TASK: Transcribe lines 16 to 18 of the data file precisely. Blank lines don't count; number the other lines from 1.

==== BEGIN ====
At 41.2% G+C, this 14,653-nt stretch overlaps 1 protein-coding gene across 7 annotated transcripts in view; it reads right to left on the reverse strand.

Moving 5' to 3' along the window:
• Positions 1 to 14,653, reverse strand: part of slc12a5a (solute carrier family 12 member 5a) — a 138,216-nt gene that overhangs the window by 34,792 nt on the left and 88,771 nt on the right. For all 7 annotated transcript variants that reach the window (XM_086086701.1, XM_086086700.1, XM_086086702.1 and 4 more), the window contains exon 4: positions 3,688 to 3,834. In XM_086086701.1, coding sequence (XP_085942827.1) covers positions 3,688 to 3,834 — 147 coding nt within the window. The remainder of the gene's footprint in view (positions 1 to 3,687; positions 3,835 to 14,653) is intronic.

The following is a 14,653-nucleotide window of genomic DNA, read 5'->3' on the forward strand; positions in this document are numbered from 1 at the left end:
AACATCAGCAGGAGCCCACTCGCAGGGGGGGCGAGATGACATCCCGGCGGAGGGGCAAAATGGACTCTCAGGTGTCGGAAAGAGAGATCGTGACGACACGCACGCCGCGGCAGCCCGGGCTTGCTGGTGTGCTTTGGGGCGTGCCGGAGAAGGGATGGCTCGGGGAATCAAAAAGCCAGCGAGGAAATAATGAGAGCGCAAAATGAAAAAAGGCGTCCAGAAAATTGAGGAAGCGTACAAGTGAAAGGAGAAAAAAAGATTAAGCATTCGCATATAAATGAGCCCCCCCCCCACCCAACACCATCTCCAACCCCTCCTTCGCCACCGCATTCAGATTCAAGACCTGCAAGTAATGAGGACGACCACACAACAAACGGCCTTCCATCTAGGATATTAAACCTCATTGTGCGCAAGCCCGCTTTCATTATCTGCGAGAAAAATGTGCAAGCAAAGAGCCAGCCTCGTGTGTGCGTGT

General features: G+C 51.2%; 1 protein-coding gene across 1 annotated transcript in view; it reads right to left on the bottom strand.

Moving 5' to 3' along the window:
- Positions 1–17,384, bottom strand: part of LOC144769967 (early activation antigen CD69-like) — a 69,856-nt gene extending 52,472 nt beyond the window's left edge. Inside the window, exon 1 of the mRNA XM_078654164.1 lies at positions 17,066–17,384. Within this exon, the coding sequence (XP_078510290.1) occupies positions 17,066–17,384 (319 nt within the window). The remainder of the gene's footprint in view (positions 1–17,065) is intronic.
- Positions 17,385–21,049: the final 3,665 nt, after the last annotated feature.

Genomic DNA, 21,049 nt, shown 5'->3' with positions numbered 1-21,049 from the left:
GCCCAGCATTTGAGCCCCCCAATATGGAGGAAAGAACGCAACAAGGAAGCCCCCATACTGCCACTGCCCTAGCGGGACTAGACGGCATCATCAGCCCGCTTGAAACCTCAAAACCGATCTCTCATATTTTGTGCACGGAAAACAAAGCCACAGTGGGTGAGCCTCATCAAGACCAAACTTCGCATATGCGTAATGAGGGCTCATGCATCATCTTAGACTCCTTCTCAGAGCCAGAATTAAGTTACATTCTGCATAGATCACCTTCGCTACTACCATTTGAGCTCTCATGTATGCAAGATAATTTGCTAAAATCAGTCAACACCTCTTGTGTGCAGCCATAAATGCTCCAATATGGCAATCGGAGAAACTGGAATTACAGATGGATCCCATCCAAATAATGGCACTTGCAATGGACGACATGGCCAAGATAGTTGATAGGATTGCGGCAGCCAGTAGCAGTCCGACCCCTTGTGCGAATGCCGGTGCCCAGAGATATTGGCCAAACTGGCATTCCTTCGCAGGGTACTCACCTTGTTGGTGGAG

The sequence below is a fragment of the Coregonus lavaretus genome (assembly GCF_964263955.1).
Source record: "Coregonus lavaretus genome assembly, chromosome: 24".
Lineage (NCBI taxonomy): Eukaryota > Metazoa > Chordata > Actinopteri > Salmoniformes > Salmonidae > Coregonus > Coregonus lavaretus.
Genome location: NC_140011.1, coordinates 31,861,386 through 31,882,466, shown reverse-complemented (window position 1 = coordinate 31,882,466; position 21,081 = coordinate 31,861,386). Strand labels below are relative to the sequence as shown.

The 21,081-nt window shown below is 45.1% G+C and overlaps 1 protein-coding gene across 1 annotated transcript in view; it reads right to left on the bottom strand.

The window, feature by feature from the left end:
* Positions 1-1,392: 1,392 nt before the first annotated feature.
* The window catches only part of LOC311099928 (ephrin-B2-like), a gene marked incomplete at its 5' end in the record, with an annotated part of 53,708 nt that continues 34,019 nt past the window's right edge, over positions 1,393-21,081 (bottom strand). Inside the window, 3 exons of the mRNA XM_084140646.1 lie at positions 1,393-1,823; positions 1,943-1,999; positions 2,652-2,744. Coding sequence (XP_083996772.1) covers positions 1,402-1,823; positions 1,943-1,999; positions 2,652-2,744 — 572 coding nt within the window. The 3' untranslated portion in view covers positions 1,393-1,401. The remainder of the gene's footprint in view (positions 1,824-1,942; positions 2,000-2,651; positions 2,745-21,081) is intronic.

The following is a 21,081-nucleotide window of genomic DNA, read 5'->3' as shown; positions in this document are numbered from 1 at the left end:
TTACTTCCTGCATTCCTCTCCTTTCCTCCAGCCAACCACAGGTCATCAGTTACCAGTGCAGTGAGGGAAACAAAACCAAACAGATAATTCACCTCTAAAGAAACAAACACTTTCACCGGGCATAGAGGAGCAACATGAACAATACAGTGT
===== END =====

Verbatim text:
The 21,081-nt window shown below is 45.1% G+C and overlaps 1 protein-coding gene across 1 annotated transcript in view; it reads right to left on the bottom strand.

The window, feature by feature from the left end:
* Positions 1-1,392: 1,392 nt before the first annotated feature.